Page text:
How Does Cover Crop Residue Interact with Soil Residual Herbicides?

We know cover crops can provide a physical barrier on top of the soil to smother and suppress emerging weeds. But many researchers and farmers worry and wonder how that same physical barrier might influence preemergence soil residual herbicides, which must reach the soil to control emerging weeds.

Bradley Decker, a master’s student at Southern Illinois University (SIU), might have the hints of an answer to that complicated question. 

Under the direction of SIU weed scientist Dr. Karla Gage, Decker spent the spring and summer of 2021 tending pots of waterhemp, some planted under cereal rye residue and some in bare soil. The pots were sprayed with acetochlor – a group 15 residual herbicide that requires moisture for activation. Decker then doled out the activating rainfall to his pots at different intervals after the herbicide application: 0 days, 7 days, 14 days, 21 days, 28 days, 56 days and 112 days. 

For the pots that received rainfall before 21 days had passed, waterhemp control looked pretty good, with the cover crop pots showing slightly weaker control – around 5% more waterhemp escapes – than the bare soil ones.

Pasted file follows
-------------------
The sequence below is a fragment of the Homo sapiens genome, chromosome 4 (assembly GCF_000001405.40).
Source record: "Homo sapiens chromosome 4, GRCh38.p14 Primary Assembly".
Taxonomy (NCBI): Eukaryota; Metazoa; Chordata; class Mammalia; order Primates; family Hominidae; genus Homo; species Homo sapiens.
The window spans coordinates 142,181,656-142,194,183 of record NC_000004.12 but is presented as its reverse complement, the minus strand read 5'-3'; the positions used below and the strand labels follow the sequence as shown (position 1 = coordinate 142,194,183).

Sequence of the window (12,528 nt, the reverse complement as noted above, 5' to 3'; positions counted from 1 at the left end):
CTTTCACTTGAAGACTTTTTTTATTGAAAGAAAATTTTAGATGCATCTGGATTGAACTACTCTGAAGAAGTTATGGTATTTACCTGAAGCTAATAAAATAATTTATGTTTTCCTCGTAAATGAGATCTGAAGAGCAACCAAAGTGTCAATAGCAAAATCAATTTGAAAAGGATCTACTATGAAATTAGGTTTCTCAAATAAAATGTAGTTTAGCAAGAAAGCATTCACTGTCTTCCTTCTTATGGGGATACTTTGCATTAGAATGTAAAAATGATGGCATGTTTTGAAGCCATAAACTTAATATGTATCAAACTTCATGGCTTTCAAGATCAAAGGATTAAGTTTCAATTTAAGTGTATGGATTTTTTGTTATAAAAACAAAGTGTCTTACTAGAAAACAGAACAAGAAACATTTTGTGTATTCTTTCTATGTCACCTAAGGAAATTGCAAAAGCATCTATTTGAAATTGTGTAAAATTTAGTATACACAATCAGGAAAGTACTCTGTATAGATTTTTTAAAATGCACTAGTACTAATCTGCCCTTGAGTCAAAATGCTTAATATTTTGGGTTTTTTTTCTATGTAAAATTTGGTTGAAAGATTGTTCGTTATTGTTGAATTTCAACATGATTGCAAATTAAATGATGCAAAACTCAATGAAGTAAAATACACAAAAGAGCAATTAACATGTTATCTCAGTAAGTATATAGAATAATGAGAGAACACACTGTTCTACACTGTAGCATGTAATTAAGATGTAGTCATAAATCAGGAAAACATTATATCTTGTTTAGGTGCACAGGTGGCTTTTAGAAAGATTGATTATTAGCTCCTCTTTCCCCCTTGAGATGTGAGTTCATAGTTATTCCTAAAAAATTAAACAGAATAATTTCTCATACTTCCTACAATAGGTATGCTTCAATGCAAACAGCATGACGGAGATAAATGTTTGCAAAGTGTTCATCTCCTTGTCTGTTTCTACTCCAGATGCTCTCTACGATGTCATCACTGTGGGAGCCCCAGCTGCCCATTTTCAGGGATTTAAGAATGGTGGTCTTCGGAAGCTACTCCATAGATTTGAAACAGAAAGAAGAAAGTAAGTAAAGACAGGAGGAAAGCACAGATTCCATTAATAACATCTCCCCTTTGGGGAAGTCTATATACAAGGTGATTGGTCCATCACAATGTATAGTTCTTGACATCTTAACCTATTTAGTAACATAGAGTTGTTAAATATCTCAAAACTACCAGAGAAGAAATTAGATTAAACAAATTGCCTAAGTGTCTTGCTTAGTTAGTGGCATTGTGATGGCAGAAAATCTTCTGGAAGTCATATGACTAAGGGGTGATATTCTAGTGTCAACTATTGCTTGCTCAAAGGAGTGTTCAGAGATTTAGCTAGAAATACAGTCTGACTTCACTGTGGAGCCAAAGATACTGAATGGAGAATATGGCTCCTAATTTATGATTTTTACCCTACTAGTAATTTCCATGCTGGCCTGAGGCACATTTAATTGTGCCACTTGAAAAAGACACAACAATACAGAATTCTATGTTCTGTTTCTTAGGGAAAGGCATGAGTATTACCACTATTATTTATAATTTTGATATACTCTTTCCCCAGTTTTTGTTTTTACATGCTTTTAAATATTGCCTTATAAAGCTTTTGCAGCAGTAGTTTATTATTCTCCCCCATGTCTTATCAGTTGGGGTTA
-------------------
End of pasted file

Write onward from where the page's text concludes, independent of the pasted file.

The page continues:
But when Decker held off on rain beyond the three-week mark, an interesting switch occurred – waterhemp control in the bare soil pots started to drop rapidly, and now the cover crop pots were showing better weed control. By the time some pots were given incorporating rainfall four months following the herbicide application, the cover pots’ waterhemp control was about 20% superior to the bare soil pots. 

In this chart, you can see the point where – without incorporating moisture for 21 days – cereal rye cover crop residue began to provide better waterhemp suppression than a soil residual herbicide alone. Chart credit: Bradley Decker, SIU

But why? At first Decker concluded that the cereal rye residue must somehow be slowing the breakdown of acetochlor, allowing it to remain efficacious without rainfall for longer. But after noting that across his experiment, the cover crop pots had fewer waterhemp plants emerging on average, he now has a different theory. 

“My current theory for the enhanced control of waterhemp is that it is a direct result of the cereal rye biomass’s potential to reduce waterhemp germination,” he explained. 

The results may have important implications for cover crop use. “The climate change prediction scenarios for southern Illinois suggest variable growing seasons with the potential for extended periods of summer drought,” as Decker noted in his study. It would appear that in a rain-scarce scenario where a soil residual herbicide suffers, cover crop residue could be something of a lifeline for weed control. 

See more from GROW on how to use cover crops for weed suppression here

Text by Emily Unglesbee, GROW. Charts and photos from Bradley Decker, SIU.